Date & Time: Tuesday 17th July 2007. 4 pm start.

Location of Start : Maggie's Bridge car park, Loweswater, Cumbria, Uk. ( NY 134 210 )

Places visited : Maggie's Bridge, High Nook Farm, White Oak Beck, unnamed minor summit, down to Black Crag, and back via High Nook Farm to Maggie's Bridge.

Walk details : 4 mls, 1200 ft of ascent , 3 hrs.

Highest point : Cairn and Sheepfold below Gavel, 1575 ft ( 488m )

Walked with : Ann and the dogs, Harry and Bethan.

Weather : It's not often a walk this late ends up finer than it started - sunnier and warmer !

Grasmoor from the High Nook meadows

 

Today's walk start close to home at Maggie's Bridge, at the end of the metalled road to Watergate Farm.

Looking back as we crossed the meadow, we leave Darling Fell and Low Fell behind.

   
A old triangular slate gate post next to the farm track . . .
and an older one (with holes for wooden spars) re-used for this gate
   

Our route took us up through High Nook Farm

and our passing was noted

by this local lady.

 

Click here or on the picture for a larger annotated cow's eye view.

   

Climbing now, the sun is shining on the meadow and on the newly painted Thrushbank Farm complex opposite.

Rather than follow the valley, up past High Nook Tarn and towards Blake Fell,

we turned left and followed the old track climbing across the base of Black Crag to the left.

The track is a prominent feature of the White Oak Valley. Hen Comb is the fell on the other side.

Looking left across to Little Dodd, down the ridge from Hen Comb.

   
Another triangular fence post alongside the track.
Colourful rock striations - no - it's signs of recent bird activity.

The number and style of old gateposts on this walk prompted me to catch four of them for this photo collection.

We walked the old bridle way until the valley started to level off.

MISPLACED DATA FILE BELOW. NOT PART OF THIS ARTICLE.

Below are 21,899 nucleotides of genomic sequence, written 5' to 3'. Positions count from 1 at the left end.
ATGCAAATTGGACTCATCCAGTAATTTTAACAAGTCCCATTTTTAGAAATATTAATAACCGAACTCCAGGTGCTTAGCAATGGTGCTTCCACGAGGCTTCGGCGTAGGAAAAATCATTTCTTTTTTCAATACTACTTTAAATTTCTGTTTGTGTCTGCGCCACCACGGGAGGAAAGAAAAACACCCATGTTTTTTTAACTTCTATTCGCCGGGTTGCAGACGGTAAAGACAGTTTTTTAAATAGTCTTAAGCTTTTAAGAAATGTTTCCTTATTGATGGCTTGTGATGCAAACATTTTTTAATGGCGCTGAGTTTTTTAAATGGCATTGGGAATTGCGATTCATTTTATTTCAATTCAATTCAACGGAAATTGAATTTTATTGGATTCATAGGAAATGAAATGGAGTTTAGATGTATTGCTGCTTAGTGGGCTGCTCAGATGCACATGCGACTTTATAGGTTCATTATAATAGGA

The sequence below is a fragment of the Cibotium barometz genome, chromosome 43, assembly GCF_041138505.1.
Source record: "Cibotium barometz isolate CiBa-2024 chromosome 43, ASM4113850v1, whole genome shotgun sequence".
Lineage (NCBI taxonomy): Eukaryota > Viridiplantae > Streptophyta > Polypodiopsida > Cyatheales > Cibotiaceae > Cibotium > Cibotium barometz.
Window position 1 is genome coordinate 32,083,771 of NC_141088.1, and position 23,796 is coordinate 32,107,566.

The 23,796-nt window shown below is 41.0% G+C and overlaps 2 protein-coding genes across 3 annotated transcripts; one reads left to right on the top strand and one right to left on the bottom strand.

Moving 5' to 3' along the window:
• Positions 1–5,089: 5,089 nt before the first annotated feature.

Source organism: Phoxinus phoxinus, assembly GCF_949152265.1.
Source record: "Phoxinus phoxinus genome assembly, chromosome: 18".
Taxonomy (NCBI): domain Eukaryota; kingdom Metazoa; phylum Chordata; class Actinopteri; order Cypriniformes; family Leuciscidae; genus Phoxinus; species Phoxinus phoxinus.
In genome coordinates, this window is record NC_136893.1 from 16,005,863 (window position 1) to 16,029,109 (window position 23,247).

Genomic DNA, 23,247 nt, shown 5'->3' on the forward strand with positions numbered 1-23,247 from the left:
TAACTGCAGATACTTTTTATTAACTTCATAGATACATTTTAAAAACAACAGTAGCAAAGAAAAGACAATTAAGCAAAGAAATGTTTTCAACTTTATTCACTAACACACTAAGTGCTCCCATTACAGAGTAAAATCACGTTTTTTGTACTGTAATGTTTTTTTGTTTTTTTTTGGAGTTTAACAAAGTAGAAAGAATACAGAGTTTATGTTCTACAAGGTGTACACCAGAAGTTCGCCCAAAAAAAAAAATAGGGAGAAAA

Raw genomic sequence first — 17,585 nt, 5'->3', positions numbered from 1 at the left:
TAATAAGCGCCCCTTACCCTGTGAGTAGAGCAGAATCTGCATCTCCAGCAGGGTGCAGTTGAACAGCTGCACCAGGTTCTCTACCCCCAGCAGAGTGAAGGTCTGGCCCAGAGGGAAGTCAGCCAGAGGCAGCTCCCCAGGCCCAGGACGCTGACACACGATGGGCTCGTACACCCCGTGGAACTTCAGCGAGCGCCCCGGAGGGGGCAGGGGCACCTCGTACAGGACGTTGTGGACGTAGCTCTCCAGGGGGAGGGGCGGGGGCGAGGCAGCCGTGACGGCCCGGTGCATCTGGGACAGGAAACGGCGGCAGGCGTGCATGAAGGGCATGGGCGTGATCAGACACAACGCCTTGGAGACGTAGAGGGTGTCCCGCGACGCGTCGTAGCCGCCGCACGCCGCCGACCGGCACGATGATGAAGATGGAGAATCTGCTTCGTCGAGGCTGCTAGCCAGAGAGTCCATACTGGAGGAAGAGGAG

The track was steadily deteriorating anyway, but the damp ground conditions probably caused the wide track to end about quarter of a mile further on.

Rather than follow the valley up further, we changed course and headed up the fell side towards Gavel.

On the fence line half way up there was a twenty foot square enclosure which effectively kept the sheep out of this part of the fell side.

What was interesting was the way the vegetation contrasted with the grazed fell outside the wire. The heather was a full foot higher and the Billberry plants had grown strongly. Would this be the effect on the fells if sheep grazing was reduced or even withdrawn ?

The enclosure was probably a Ministry (or someone's college) project. I wonder if they have been back to see the results ?

Great Borne and Floutern Cop (in shadow) in the middle distance.

 

Just below the cairn on this part of the ridge is a ruin of a substantial old sheep fold.

 

 

What was unusual about this one was a squat wooden post in the corner with a small galvanised metal sign nailed to it.

 

Why was this small bit of 6"x 6" wooden post there and what was originally written on the diamond shaped sign ? Was it an old telegraph pole re-used, or is it an old orienteering mark ?

 

Answers on an email or a post card please !!

A brief stop at this highest point of the walk.

There was an increasing breeze up here and that cloud over Blake Fell was getting lower.

A long black shadow was being cast over Carling Knott

so we decided not to walk the last half mile to Gavel, but instead turned to go down the ridge back towards Loweswater.

Good choice . . . out of the wind, into the sun and nice walking again.

That cloud over Blake was very localised.

Two very localised dogs too - Harry and Bethan overlooking High Nook Tarn

The small lake was some 450 feet below us, as we paused and looked over the edge of Black Crags.

Loweswater Hamlet and Lorton Vale from Black Crag.

All that remained now was to stop and pick a few of the first Bilberries of the year (small but very tasty)

and make our way back down to the valley, passing through High Nook Farm on the way.

   
We seemed to have gained a sheepdog . . .
. . . as we pass through the farm yard on the way home.

 

- - - o o o - - -

Technical note: Pictures taken with a Canon Ixus Digital camera.

Resized in Photoshop, and built up on a Dreamweaver web builder.

This site best viewed with . . . an un-walked track to explore.

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Previous walk - 14th July 2007 Rannerdale Knotts with Jenna

A previous time up here - 23rd January 2005 Bethan takes a first fellwalk on Blake